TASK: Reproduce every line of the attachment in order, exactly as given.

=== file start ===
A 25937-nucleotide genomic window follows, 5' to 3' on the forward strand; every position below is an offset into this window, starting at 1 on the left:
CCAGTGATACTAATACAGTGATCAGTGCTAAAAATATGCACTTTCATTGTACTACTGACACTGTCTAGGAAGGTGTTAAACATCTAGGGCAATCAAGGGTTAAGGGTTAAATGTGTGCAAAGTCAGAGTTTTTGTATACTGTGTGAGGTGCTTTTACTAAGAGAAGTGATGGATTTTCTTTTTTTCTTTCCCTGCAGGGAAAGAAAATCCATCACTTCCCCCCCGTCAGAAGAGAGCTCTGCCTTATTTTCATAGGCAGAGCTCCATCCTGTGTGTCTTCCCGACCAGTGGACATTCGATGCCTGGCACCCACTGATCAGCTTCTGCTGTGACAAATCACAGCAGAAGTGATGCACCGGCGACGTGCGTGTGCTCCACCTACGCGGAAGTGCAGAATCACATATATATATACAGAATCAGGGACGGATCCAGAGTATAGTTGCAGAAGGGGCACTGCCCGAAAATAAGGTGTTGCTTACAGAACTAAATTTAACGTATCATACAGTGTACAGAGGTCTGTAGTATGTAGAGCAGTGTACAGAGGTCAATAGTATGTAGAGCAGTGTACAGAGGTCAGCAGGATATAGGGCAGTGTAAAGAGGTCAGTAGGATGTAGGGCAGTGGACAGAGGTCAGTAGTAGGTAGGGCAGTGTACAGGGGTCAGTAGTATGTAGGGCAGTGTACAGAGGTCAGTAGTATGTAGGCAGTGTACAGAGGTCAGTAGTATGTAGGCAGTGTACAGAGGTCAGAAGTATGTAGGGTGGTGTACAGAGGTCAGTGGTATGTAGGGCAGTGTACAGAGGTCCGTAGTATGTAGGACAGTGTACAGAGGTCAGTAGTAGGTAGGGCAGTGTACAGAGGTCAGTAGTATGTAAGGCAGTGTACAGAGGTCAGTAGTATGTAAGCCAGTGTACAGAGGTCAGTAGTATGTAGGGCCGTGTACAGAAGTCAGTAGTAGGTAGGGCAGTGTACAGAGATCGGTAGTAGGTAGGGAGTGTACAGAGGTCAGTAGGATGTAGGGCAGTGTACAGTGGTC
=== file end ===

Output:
A 25937-nucleotide genomic window follows, 5' to 3' on the forward strand; every position below is an offset into this window, starting at 1 on the left:
CCAGTGATACTAATACAGTGATCAGTGCTAAAAATATGCACTTTCATTGTACTACTGACACTGTCTAGGAAGGTGTTAAACATCTAGGGCAATCAAGGGTTAAGGGTTAAATGTGTGCAAAGTCAGAGTTTTTGTATACTGTGTGAGGTGCTTTTACTAAGAGAAGTGATGGATTTTCTTTTTTTCTTTCCCTGCAGGGAAAGAAAATCCATCACTTCCCCCCCGTCAGAAGAGAGCTCTGCCTTATTTTCATAGGCAGAGCTCCATCCTGTGTGTCTTCCCGACCAGTGGACATTCGATGCCTGGCACCCACTGATCAGCTTCTGCTGTGACAAATCACAGCAGAAGTGATGCACCGGCGACGTGCGTGTGCTCCACCTACGCGGAAGTGCAGAATCACATATATATATACAGAATCAGGGACGGATCCAGAGTATAGTTGCAGAAGGGGCACTGCCCGAAAATAAGGTGTTGCTTACAGAACTAAATTTAACGTATCATACAGTGTACAGAGGTCTGTAGTATGTAGAGCAGTGTACAGAGGTCAATAGTATGTAGAGCAGTGTACAGAGGTCAGCAGGATATAGGGCAGTGTAAAGAGGTCAGTAGGATGTAGGGCAGTGGACAGAGGTCAGTAGTAGGTAGGGCAGTGTACAGGGGTCAGTAGTATGTAGGGCAGTGTACAGAGGTCAGTAGTATGTAGGCAGTGTACAGAGGTCAGTAGTATGTAGGCAGTGTACAGAGGTCAGAAGTATGTAGGGTGGTGTACAGAGGTCAGTGGTATGTAGGGCAGTGTACAGAGGTCCGTAGTATGTAGGACAGTGTACAGAGGTCAGTAGTAGGTAGGGCAGTGTACAGAGGTCAGTAGTATGTAAGGCAGTGTACAGAGGTCAGTAGTATGTAAGCCAGTGTACAGAGGTCAGTAGTATGTAGGGCCGTGTACAGAAGTCAGTAGTAGGTAGGGCAGTGTACAGAGATCGGTAGTAGGTAGGGAGTGTACAGAGGTCAGTAGGATGTAGGGCAGTGTACAGTGGTC